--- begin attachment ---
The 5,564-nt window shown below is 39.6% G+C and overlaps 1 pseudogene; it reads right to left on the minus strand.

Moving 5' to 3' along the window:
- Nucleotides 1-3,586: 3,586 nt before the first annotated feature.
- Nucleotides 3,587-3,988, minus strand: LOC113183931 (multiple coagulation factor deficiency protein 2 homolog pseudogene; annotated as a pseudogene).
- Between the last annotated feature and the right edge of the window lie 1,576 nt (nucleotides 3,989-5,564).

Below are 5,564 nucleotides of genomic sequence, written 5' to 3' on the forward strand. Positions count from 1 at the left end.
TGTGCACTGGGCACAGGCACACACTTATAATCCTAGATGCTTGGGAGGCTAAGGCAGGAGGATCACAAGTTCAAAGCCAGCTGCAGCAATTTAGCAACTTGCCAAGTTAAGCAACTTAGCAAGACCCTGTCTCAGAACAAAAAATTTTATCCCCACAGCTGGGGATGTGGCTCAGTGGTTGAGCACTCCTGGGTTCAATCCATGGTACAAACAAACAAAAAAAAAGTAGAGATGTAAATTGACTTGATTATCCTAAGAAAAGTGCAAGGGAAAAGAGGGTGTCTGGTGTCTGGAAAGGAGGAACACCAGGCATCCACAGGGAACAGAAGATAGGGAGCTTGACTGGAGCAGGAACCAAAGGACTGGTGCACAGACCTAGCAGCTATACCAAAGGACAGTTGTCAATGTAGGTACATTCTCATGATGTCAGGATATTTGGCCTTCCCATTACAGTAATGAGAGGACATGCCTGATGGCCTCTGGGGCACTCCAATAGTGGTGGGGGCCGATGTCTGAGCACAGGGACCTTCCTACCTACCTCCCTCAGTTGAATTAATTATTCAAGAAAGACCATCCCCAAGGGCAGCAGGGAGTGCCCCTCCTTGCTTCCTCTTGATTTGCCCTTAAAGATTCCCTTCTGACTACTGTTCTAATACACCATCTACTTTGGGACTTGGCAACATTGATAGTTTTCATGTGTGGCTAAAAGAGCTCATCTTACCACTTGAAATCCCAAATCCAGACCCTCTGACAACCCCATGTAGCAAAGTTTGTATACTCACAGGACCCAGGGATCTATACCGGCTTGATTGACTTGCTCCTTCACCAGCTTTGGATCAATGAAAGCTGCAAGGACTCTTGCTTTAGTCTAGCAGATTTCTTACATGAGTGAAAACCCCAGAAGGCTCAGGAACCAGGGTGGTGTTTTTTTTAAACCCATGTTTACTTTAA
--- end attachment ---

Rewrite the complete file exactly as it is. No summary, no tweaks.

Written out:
The 5,564-nt window shown below is 39.6% G+C and overlaps 1 pseudogene; it reads right to left on the minus strand.

Moving 5' to 3' along the window:
- Nucleotides 1-3,586: 3,586 nt before the first annotated feature.
- Nucleotides 3,587-3,988, minus strand: LOC113183931 (multiple coagulation factor deficiency protein 2 homolog pseudogene; annotated as a pseudogene).
- Between the last annotated feature and the right edge of the window lie 1,576 nt (nucleotides 3,989-5,564).

Below are 5,564 nucleotides of genomic sequence, written 5' to 3' on the forward strand. Positions count from 1 at the left end.
TGTGCACTGGGCACAGGCACACACTTATAATCCTAGATGCTTGGGAGGCTAAGGCAGGAGGATCACAAGTTCAAAGCCAGCTGCAGCAATTTAGCAACTTGCCAAGTTAAGCAACTTAGCAAGACCCTGTCTCAGAACAAAAAATTTTATCCCCACAGCTGGGGATGTGGCTCAGTGGTTGAGCACTCCTGGGTTCAATCCATGGTACAAACAAACAAAAAAAAAGTAGAGATGTAAATTGACTTGATTATCCTAAGAAAAGTGCAAGGGAAAAGAGGGTGTCTGGTGTCTGGAAAGGAGGAACACCAGGCATCCACAGGGAACAGAAGATAGGGAGCTTGACTGGAGCAGGAACCAAAGGACTGGTGCACAGACCTAGCAGCTATACCAAAGGACAGTTGTCAATGTAGGTACATTCTCATGATGTCAGGATATTTGGCCTTCCCATTACAGTAATGAGAGGACATGCCTGATGGCCTCTGGGGCACTCCAATAGTGGTGGGGGCCGATGTCTGAGCACAGGGACCTTCCTACCTACCTCCCTCAGTTGAATTAATTATTCAAGAAAGACCATCCCCAAGGGCAGCAGGGAGTGCCCCTCCTTGCTTCCTCTTGATTTGCCCTTAAAGATTCCCTTCTGACTACTGTTCTAATACACCATCTACTTTGGGACTTGGCAACATTGATAGTTTTCATGTGTGGCTAAAAGAGCTCATCTTACCACTTGAAATCCCAAATCCAGACCCTCTGACAACCCCATGTAGCAAAGTTTGTATACTCACAGGACCCAGGGATCTATACCGGCTTGATTGACTTGCTCCTTCACCAGCTTTGGATCAATGAAAGCTGCAAGGACTCTTGCTTTAGTCTAGCAGATTTCTTACATGAGTGAAAACCCCAGAAGGCTCAGGAACCAGGGTGGTGTTTTTTTTAAACCCATGTTTACTTTAA